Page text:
In recent weeks, folks on the left — most notably the president and his cheerleaders in Congress and on liberal cable news — have been busy spinning a tale of a resurgent middle class.

Things are looking up, they promise, and if we would just double down on their liberal economic policies, we'd be in even better shape.

As President Obama put it in his State of the Union address, "the verdict is clear. Middle-class economics works" — "middle-class economics" being liberals' latest attempt to rebrand their doctrinaire tax-and-spend approach.

That might do nicely for rhetoric. But it doesn't square with reality for millions of Americans who are still reeling from the losses they sustained in the last great recession.


You don't have to take my word for it.

This headline from The New York Times is among the latest piece in a long string of evidence that Democratic policies have failed to give middle-class families the relief they so desperately need: "Middle Class Shrinks Further as More Fall Out Instead of Climbing Up."

The crux of the report, as you might imagine, is that in recent years "the middle-class share of households has continued to narrow, the main reason being that more people have fallen to the bottom."

For those who have "fallen to the bottom," for those who are struggling to hang on to the middle-class lives they've earned and for those who are hoping to climb up and join the middle class, Obama's brand of "middle-class economics" hasn't really helped. They're still plagued by stagnant wages, fewer good jobs and sky-high costs for top priorities like higher education and healthcare.

The president's latest proposals — such as his abruptly abandoned attempt to raid middle-class families' college savings accounts to pay for new government spending — would only make matters worse.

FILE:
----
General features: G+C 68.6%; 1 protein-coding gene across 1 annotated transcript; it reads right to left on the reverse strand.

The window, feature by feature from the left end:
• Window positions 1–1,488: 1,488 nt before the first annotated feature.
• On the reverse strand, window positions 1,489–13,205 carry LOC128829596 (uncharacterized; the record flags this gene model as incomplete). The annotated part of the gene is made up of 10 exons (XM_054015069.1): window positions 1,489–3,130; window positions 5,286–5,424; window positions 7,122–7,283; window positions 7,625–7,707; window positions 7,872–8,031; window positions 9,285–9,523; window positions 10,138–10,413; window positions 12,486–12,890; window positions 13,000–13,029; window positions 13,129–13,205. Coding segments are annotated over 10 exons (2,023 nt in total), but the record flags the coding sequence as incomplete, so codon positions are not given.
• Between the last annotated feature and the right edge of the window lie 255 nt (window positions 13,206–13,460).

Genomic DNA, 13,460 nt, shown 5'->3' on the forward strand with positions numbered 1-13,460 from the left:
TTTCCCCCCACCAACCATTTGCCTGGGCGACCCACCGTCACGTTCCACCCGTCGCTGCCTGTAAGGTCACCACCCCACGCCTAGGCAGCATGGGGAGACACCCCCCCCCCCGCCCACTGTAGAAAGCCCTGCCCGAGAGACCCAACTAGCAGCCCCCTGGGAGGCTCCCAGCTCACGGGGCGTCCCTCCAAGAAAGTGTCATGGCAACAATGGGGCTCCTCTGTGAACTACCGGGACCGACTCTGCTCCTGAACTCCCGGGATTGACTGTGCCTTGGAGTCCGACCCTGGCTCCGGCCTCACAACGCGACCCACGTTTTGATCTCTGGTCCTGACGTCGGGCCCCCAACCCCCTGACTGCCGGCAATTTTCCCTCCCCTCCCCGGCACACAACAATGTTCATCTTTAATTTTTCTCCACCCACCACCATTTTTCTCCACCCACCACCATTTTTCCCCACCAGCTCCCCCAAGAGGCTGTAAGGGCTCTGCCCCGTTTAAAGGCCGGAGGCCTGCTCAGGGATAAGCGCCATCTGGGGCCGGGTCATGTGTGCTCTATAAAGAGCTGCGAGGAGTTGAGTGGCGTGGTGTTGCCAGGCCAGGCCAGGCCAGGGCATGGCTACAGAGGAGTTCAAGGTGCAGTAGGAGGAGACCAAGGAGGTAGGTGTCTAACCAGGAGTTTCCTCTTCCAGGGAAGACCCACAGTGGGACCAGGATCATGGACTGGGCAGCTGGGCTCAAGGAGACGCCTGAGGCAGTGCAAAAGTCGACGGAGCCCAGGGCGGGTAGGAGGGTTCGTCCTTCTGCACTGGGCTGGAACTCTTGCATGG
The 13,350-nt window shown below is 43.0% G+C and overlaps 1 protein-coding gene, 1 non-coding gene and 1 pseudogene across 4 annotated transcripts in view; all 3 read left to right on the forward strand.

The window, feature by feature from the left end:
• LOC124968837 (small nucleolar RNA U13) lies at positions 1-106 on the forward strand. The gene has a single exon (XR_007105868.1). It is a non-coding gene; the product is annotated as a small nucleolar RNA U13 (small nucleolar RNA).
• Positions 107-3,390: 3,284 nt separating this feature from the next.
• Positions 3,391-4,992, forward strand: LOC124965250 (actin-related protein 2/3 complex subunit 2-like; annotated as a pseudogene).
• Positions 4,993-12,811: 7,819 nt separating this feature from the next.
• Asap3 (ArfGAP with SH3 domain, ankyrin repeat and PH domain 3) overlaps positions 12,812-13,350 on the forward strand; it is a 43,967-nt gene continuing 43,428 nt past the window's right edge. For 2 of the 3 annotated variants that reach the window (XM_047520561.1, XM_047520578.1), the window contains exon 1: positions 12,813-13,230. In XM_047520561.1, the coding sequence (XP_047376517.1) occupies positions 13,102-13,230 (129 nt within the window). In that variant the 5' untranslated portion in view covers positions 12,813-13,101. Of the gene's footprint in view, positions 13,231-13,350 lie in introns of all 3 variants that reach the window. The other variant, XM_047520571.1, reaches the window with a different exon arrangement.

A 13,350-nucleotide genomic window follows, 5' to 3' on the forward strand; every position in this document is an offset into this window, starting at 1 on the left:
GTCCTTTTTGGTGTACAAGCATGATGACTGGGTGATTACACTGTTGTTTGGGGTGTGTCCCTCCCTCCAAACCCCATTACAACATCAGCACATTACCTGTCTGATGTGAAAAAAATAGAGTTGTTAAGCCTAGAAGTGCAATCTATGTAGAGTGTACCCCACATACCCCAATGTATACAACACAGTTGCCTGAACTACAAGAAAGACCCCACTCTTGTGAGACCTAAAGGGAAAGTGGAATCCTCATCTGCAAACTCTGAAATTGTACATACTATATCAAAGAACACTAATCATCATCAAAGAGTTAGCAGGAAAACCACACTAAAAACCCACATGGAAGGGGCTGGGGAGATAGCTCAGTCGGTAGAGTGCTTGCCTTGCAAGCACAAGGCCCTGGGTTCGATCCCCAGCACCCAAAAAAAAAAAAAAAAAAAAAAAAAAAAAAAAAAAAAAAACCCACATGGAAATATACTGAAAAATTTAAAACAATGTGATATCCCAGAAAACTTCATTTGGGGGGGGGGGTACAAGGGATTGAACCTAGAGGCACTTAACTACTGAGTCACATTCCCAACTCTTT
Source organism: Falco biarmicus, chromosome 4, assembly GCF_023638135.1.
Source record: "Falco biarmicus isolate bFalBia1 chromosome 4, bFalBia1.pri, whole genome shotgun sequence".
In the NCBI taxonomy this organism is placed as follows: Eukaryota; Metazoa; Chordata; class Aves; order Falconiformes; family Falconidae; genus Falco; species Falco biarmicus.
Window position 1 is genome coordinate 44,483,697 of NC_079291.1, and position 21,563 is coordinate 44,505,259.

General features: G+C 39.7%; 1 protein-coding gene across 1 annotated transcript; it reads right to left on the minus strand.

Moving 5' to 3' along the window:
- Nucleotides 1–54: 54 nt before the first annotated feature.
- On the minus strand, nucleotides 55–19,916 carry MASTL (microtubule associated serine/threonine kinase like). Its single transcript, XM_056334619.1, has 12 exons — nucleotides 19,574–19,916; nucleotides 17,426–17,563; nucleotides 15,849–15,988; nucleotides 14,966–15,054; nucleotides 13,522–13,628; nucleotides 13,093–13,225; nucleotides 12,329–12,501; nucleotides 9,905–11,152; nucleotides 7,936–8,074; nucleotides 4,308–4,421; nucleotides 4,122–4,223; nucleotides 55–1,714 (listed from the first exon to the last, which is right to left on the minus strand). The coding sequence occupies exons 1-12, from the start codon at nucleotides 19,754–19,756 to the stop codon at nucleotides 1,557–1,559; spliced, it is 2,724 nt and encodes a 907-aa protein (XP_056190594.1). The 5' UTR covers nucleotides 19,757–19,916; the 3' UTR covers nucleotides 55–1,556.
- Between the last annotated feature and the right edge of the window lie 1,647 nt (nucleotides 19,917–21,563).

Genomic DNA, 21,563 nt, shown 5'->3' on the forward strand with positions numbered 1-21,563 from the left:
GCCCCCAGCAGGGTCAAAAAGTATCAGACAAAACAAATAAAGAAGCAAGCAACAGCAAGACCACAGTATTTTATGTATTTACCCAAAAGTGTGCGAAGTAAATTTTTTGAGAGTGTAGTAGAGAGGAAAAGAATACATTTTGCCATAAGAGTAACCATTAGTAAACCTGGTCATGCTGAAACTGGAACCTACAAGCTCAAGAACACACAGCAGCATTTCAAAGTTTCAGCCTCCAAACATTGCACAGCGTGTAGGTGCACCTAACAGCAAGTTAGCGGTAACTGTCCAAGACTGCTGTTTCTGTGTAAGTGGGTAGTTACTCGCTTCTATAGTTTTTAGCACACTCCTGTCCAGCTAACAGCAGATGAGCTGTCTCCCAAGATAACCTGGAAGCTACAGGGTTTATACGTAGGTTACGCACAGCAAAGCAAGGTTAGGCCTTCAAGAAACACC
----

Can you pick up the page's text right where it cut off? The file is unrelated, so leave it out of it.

Republicans are right to point out the shortcomings of liberal policies. For instance, despite a declining unemployment rate, labor participation remains at a historic low, and many of the jobs that have been created are low-wage, insecure and don't offer good opportunities for upward mobility.

The president and his allies in Congress have failed, and their new tax-and-spend push would prove disastrous. But while that might be reality, it's not a message, and it won't deliver the results we need today, in 2016, and beyond.

To win the support of middle-class Americans, conservatives must articulate an optimistic, forward-looking agenda that tackles tough middle-class economic challenges — and we must ask for a chance to put this vision into practice by electing a conservative reformer to the White House who will work with Congress to deliver results for the American people.

Fortunately, the blueprints of this conservative renewal already exist in Room To Grow, a collection of conservative solutions to middle-class problems that has been called "the most coherent and compelling policy agenda the American right has produced this century."

These principled, workable proposals demonstrate that conservatives offer the best way forward on a wide range of issues important to working families:

As calls continue to mount for conservatives to articulate a positive agenda beyond rolling back President Obama's worst excesses, building the Keystone XL pipeline and reining in taxes and regulations, this should be the jumping-off point for leaders who care about middle-class families and understand the urgent need for a governing vision that puts these Americans at its very center.

Murray is the founder, senior strategist and chairman of the board of the YG Network.